New Delhi: He used to be a "one dimensional player" but over the years, India's youngest Grandmaster Parimarjan Negi has adapted more "rounded and universal styles" of play which he is looking to use in the biennial Chess World Cup next month.
"I used to be a one dimensional player going just for the attack, or the complications, but I think over the years I have matured as a player. I believe I have adapted to more rounded and universal style of play. There are many different ways to play chess and I have started adapting to those styles," Negi told PTI from Texas.
"Still, its an ongoing process and I always need to work on little parts of my game.
"I feel I have also improved in dealing with the psychological aspect but this area still requires more improvement. But such improvements don't necessarily result in an automatic rise in the ratings as they need to be combined perfectly with the other chess traits," he added.
Negi have had a good season so far, having won the Cappelle de Grande chess event in France in February and Spring Open International chess tournament in Dallas, Texas in March.
In addition to that, he ended up winning the Continental Chess Association Open in Washington and was declared the joint winner of the USD 43,000 World Open Chess in Virginia this month.
Negi, however, feels that it's been a mixed year for him as he failed to defend his Asian Championship title in Manila.
"It's been a mixed year for me. I had ended last year on a low with the AAI Cup in Delhi. But after a short break, I started solidly with a few top 3 place finishes in Europe and then winning the Dallas event," he said.
"But then, I had a disastrous Asian Championship. So in terms of rating I didn't go up as much because as my flop show in Manila cut out my gains from other events. Still, the (Washington) DC events were a positive sign, especially considering the back-to-back gruelling schedule," said the 20-year-old from Delhi.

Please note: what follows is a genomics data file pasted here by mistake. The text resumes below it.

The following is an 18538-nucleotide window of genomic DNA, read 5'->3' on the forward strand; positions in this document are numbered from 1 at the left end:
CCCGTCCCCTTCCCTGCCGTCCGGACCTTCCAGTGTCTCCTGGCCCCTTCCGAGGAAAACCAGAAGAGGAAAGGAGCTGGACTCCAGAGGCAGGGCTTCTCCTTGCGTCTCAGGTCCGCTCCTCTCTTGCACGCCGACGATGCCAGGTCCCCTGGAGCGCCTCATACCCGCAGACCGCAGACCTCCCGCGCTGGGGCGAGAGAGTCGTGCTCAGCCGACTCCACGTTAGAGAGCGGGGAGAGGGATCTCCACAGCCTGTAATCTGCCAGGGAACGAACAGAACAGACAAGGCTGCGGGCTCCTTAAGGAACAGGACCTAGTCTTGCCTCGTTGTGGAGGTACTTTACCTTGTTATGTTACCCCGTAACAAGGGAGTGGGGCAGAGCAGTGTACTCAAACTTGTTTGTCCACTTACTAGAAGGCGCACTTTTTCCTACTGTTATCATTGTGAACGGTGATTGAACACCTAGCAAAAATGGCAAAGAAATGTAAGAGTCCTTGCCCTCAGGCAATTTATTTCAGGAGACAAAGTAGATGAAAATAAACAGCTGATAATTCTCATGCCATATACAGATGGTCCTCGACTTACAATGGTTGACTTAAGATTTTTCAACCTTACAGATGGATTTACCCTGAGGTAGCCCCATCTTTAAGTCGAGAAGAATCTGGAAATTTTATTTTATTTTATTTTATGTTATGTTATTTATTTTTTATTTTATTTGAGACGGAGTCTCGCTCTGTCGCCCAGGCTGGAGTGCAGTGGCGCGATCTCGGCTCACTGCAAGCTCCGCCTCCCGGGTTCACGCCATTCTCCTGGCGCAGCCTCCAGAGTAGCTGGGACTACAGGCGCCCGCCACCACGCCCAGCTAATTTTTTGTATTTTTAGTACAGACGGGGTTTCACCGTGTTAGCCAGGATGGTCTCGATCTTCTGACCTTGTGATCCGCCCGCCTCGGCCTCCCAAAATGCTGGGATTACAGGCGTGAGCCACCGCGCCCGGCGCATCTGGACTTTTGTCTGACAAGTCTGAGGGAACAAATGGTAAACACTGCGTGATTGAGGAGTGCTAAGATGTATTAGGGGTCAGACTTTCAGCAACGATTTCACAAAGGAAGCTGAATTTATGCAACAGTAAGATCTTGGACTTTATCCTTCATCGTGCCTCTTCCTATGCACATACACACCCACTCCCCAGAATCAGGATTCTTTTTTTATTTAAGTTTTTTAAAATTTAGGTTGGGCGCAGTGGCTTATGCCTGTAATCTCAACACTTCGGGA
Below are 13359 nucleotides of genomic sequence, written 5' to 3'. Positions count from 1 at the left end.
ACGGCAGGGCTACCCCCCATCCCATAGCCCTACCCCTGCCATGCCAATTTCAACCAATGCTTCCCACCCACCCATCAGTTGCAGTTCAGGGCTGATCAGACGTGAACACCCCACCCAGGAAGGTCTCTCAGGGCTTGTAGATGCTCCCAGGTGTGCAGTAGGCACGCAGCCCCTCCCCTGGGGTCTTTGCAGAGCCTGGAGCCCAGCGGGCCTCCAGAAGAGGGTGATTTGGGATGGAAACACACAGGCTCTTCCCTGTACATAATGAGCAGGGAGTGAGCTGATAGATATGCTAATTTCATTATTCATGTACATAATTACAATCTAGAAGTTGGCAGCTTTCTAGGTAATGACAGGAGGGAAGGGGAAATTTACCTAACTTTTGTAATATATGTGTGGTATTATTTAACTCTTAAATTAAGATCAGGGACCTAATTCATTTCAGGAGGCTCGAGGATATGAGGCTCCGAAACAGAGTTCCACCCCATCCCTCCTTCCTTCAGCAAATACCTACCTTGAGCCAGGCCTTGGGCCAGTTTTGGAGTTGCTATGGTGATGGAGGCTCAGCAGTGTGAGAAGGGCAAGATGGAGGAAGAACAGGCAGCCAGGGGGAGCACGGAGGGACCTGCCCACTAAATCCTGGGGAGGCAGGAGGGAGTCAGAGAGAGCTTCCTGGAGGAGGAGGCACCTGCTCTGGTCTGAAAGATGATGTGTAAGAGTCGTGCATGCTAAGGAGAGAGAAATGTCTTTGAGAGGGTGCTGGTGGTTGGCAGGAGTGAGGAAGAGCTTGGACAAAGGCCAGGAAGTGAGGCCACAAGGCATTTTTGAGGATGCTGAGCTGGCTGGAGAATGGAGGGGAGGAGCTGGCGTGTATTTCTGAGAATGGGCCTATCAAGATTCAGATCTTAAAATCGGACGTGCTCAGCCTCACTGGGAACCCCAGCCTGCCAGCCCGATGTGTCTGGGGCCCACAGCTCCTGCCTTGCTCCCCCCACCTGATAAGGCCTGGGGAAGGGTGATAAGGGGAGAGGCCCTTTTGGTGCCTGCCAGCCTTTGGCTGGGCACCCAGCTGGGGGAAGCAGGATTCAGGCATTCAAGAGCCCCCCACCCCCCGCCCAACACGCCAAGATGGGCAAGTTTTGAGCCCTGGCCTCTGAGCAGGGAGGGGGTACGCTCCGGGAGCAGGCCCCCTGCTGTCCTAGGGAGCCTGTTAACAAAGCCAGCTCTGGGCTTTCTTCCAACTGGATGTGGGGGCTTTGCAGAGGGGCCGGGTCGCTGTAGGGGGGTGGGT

Negi's aim this year is to remain in perfect shape for the World Cup to be held from August 10 to September 5 in Tromso, Norway.
"The World Cup has been a major focus for me this year, and I hoped to be in perfect shape in the run up to the tournament," he said.
"Yet, the knockout format is very unpredictable, and anything can happen in such events. I will try to use the unpredictability to my advantage and hope to cause a few upsets. But eventually all I can do is to stay in a good shape and be ready to face the pressure there," he said.
"My main aim is to remove the imprecisions that keeps creeping into my game which often results in performances. I need to be in the best shape and be ready to face the unexpected there (World Cup)," he added.
Prior to the World Cup, Negi will be going to Denmark to play in the Politiken Cup later this month.